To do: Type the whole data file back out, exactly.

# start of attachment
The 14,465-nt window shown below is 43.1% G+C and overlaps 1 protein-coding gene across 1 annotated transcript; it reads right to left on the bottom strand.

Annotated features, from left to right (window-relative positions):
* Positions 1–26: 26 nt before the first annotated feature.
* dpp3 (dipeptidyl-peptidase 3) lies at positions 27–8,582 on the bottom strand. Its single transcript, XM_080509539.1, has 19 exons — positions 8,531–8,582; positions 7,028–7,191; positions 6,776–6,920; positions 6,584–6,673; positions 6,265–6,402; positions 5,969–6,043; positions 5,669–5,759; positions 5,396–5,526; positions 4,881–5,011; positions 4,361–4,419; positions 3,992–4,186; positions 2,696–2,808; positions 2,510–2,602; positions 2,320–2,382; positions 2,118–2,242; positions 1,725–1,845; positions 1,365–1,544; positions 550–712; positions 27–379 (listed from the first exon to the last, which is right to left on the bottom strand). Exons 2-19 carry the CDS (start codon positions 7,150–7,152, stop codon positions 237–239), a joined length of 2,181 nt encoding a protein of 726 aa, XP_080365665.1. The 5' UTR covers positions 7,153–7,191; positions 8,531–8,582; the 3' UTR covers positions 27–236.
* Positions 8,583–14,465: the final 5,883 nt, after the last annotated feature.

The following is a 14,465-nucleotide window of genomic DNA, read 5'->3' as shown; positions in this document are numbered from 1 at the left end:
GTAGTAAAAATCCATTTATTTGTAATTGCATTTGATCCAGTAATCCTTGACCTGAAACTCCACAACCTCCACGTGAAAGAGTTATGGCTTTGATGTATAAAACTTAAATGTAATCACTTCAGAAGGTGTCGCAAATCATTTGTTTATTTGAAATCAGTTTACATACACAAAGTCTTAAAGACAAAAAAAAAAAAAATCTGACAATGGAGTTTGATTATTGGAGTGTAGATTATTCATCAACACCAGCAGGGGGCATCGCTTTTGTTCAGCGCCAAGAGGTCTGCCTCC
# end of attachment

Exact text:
The 14,465-nt window shown below is 43.1% G+C and overlaps 1 protein-coding gene across 1 annotated transcript; it reads right to left on the bottom strand.

Annotated features, from left to right (window-relative positions):
* Positions 1–26: 26 nt before the first annotated feature.
* dpp3 (dipeptidyl-peptidase 3) lies at positions 27–8,582 on the bottom strand. Its single transcript, XM_080509539.1, has 19 exons — positions 8,531–8,582; positions 7,028–7,191; positions 6,776–6,920; positions 6,584–6,673; positions 6,265–6,402; positions 5,969–6,043; positions 5,669–5,759; positions 5,396–5,526; positions 4,881–5,011; positions 4,361–4,419; positions 3,992–4,186; positions 2,696–2,808; positions 2,510–2,602; positions 2,320–2,382; positions 2,118–2,242; positions 1,725–1,845; positions 1,365–1,544; positions 550–712; positions 27–379 (listed from the first exon to the last, which is right to left on the bottom strand). Exons 2-19 carry the CDS (start codon positions 7,150–7,152, stop codon positions 237–239), a joined length of 2,181 nt encoding a protein of 726 aa, XP_080365665.1. The 5' UTR covers positions 7,153–7,191; positions 8,531–8,582; the 3' UTR covers positions 27–236.
* Positions 8,583–14,465: the final 5,883 nt, after the last annotated feature.

The following is a 14,465-nucleotide window of genomic DNA, read 5'->3' as shown; positions in this document are numbered from 1 at the left end:
GTAGTAAAAATCCATTTATTTGTAATTGCATTTGATCCAGTAATCCTTGACCTGAAACTCCACAACCTCCACGTGAAAGAGTTATGGCTTTGATGTATAAAACTTAAATGTAATCACTTCAGAAGGTGTCGCAAATCATTTGTTTATTTGAAATCAGTTTACATACACAAAGTCTTAAAGACAAAAAAAAAAAAAATCTGACAATGGAGTTTGATTATTGGAGTGTAGATTATTCATCAACACCAGCAGGGGGCATCGCTTTTGTTCAGCGCCAAGAGGTCTGCCTCC